About the author

Matt is the author, co-author, secondary-author, ghost-author, and non-author of articles, speeches, book chapters, and even entire books! Next will be the bestseller "Losing My Religions." Currently, he is President of One Step for Animals; previously, he was shitcanned from more nonprofits than there is room to list here. Before Matt’s unfortunate encounter with activism, he was an aerospace engineer who wanted to work for NASA to impress Carl Sagan. His hobbies include photography, almost dying, and {REDACTED} He lives in Tucson with Anne and no dogs, no cats, and no African tortoises (although he cares for all of these).

Wednesday, December 22, 2021

Anti-natalism

From the article The Case for Not Being Born, linked to yesterday:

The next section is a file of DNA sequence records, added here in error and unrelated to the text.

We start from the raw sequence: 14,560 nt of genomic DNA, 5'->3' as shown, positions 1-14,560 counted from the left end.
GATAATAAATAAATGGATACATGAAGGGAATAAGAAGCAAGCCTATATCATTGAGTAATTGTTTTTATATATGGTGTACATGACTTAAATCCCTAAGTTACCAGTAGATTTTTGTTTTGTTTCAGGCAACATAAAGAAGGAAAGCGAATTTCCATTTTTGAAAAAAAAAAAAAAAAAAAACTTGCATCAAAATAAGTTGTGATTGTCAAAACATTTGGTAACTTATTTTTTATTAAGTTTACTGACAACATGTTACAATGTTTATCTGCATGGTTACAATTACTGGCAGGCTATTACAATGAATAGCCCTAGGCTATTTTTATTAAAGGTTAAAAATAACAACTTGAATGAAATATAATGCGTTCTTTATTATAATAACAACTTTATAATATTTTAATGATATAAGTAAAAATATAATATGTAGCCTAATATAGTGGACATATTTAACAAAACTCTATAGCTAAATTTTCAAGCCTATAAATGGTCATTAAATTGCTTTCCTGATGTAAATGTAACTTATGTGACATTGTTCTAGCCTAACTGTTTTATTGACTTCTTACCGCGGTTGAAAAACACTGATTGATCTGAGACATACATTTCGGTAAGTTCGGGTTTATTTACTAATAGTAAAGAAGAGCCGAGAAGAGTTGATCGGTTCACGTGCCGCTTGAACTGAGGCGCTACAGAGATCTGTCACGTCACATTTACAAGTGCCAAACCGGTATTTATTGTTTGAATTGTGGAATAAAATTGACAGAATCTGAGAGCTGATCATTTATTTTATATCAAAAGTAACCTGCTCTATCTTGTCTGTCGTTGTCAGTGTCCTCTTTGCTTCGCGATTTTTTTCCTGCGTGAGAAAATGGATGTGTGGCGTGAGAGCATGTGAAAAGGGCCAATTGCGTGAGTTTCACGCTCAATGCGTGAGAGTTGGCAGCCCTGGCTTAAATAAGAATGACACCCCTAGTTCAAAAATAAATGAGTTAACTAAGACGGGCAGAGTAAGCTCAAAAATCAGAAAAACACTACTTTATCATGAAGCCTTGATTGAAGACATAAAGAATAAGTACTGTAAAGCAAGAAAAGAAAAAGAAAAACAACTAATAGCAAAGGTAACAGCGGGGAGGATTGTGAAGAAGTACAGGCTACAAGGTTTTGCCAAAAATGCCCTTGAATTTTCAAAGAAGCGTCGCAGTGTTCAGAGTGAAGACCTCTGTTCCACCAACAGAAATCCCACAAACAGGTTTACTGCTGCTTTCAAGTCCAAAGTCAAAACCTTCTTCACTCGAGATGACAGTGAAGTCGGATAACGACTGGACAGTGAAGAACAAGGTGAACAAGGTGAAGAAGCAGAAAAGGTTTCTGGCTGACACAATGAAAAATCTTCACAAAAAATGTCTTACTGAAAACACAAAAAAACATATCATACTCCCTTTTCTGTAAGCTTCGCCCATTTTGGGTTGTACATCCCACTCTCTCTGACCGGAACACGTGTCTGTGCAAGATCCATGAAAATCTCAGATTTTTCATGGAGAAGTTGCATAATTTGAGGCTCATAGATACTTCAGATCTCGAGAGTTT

Many people suggest that the best experiences in life—love, beauty, discovery, and so on—make up for the bad ones. To this, Benatar replies that pain is worse than pleasure is good. Pain lasts longer: “There’s such a thing as chronic pain, but there’s no such thing as chronic pleasure,” he said. It’s also more powerful: would you trade five minutes of the worst pain imaginable for five minutes of the greatest pleasure? Moreover, there’s an abstract sense in which missing out on good experiences isn’t as bad as having bad ones. “For an existing person, the presence of bad things is bad and the presence of good things is good,” Benatar explained. “But compare that with a scenario in which that person never existed—then, the absence of the bad would be good, but the absence of the good wouldn’t be bad, because there’d be nobody to be deprived of those good things.” This asymmetry “completely stacks the deck against existence,” he continued, because it suggests that “all the unpleasantness and all the misery and all the suffering could be over, without any real cost.”



No, not that Benatar.



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